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In this sentence "whom" is correct, but I think "who" is also correct. I need some grammatical explanation.

John was crying for who/whom he lost.

Context - John lost his best friend in an accident.

My explanation -

John was crying for [his friend]

John was crying for [him]

John was crying for [who he lost]

The clause "who/whom he lost" will come down to "him". That "for" before the clause "who/whom he lost" does not attached to "for whom".

Am I right?

  • The clause "who/whom he lost" will come down to "him". That "for" before the clause "who/whom he lost" does not attached to "for whom". Am I right? <== I'm sorry, but I don't understand what you are trying to say here. :( . . . In any case, your example would probably be unacceptable in today's English, as neither "who" nor "whom" would be acceptable there. Your example seems to be treating the "who/whom" as a pronoun for a fused-relative, but "who/whom" normally cannot be used for a fused-relative unless it is a "free choice" construction. – F.E. Sep 12 '14 at 2:14
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Let's review. What you are trying to express is:

John lost his friend. John was crying for his friend.

Of course, such repetition is undesirable, so English has a tool you can use, called a . Relative pronouns include who, whom, that, and which. Of those choices, who and whom can be used to refer to people. Who is used for subjects; whom is used for objects.

You probably know all that already, but just need advice in applying the rules.

The pronoun you want is the one in the objective case (whom), because John lost his friend. (Using the subjective case pronoun who would mean that the friend lost John, which is not what you want.)

Remember, also, that relative pronouns help you refer to a noun that would otherwise be repeated. Relative pronouns don't stand alone. The correct sentence should be:

John was crying for the friend whom he lost.


That said, even native English speakers often fail to distinguish between subjective and objective cases correctly. Therefore, you have to be careful about parroting patterns that you see and hear, as you may be copying incorrect examples. On the other hand, you are also unlikely to be stigmatized for choosing the wrong case in everyday speech.

  • John was crying for the friend whom he lost. This example is fine. But what about my sentence - John was crying for who/whom he lost.? Who or whom? or Both? – Man_From_India Sep 11 '14 at 5:53
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    John was crying for who he lost is incorrect. John was crying for whom he lost gets the case right, but is still incorrect, since the antecedent needs to be present. – 200_success Sep 11 '14 at 5:56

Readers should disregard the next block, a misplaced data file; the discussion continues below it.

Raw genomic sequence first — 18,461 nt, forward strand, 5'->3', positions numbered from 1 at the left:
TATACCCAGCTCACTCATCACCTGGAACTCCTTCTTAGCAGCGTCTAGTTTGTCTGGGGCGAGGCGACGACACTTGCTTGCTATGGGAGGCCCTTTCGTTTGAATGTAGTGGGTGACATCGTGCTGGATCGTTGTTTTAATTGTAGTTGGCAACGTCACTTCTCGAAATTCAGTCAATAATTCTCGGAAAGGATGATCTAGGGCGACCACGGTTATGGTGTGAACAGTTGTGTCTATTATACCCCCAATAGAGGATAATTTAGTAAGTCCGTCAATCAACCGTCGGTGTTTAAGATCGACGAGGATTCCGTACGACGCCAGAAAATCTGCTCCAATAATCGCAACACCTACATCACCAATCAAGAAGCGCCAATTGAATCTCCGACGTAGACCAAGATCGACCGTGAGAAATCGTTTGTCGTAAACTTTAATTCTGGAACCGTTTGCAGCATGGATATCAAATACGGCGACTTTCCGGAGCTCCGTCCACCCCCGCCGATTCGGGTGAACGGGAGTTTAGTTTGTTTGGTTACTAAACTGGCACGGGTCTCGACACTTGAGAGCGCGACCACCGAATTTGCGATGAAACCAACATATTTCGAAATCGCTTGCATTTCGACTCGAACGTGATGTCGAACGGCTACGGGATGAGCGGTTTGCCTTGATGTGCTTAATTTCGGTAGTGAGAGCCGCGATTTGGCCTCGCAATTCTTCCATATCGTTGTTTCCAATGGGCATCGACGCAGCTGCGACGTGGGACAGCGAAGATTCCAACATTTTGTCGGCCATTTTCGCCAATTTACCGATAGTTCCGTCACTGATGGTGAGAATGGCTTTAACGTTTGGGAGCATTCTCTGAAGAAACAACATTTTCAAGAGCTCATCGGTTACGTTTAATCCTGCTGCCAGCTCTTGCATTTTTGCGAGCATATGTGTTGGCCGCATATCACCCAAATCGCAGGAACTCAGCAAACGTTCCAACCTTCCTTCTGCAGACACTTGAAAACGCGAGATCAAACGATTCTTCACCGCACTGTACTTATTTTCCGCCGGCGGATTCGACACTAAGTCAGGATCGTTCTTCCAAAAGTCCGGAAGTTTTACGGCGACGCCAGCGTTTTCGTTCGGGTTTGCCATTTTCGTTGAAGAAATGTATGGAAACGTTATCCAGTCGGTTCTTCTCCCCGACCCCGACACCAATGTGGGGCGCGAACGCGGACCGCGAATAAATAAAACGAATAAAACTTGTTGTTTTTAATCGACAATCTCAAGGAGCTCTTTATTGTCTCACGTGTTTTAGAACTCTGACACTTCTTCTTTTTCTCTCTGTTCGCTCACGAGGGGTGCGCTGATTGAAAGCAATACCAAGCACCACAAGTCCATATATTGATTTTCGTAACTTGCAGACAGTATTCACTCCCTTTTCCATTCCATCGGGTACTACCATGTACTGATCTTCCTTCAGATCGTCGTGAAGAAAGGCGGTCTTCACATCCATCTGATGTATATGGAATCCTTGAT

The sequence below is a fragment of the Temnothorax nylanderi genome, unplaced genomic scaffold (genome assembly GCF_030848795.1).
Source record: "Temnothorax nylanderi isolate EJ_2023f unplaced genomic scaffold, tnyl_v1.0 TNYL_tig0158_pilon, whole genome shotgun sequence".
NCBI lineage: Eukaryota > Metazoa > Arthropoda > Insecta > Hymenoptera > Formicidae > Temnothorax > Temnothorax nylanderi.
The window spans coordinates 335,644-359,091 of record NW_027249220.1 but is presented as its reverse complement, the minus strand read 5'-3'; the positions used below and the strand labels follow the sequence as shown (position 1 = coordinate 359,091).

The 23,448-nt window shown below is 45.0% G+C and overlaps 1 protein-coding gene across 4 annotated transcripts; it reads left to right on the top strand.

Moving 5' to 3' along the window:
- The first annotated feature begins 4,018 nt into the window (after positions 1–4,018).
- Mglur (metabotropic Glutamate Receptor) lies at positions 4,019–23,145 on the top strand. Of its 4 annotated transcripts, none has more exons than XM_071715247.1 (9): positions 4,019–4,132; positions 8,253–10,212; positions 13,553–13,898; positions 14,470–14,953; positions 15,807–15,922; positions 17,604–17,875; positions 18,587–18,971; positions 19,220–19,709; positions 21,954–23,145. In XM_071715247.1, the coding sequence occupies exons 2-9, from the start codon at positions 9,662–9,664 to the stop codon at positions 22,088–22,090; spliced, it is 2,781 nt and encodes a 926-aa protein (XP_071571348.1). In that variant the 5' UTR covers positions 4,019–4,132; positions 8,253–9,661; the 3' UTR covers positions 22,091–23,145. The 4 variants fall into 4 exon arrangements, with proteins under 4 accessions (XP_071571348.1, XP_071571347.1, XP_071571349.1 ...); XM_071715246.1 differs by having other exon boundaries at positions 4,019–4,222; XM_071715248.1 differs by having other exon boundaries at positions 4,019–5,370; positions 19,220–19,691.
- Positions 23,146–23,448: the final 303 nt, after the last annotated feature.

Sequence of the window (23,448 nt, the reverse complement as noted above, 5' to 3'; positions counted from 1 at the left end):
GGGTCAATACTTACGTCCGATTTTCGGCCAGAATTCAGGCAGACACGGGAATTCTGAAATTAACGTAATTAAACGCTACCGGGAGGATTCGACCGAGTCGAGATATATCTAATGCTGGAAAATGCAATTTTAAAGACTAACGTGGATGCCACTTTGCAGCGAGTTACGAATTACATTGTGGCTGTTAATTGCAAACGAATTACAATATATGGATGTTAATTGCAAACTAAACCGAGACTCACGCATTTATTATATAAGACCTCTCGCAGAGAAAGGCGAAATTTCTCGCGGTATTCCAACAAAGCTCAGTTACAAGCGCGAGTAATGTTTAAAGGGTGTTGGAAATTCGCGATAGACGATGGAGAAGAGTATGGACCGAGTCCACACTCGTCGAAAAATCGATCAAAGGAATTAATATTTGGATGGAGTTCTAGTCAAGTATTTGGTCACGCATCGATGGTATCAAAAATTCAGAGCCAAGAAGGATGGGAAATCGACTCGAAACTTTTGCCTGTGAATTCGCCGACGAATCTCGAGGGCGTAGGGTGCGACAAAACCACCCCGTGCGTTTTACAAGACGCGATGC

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Who is the subjective case. Use who when it replaces "I", "he", "she", etc.

Whom is the objective case. Use whom when it replaces "me", "him", "her", etc.

That said, in current American usage, anyway, many speakers use who for both the subjective and objective, and don't use whom at all.

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I consider that you are aware of the general rules specified here or at least have gone through them. This way, I won't mention subject/object thing in this answer. But will provide you with what I think.

It seems, over the period of time, the subtlety of who and whom is settling down. I have read and heard many natives using who where I thought whom fitted better. When asked, they said the same what I said in the beginning. For instance, "I wondered who she was talking to" goes okay without being noticed. However, using who/whom both is okay in some cases and not all. To whom it may concern cannot be To who it may concern.

Your example seems to be one of those cases wherein who/whom both looks fine. In my humble opinion, if the grammar rule you know does not help, use your instinct.

  • But in my sentence there comes "for whom" part, we can't say "for who" there. But I think in this particular sentence "for who" is fine because "for" is not part of the clause "who/whom he lost". Am I right? – Man_From_India Sep 11 '14 at 5:55
  • If you ask me, I'd certainly use whom because of the simple rule I learned - "John was crying for him". We use ..for who... in construction like.. Loving god for who he is. :) – Maulik V Sep 11 '14 at 7:10

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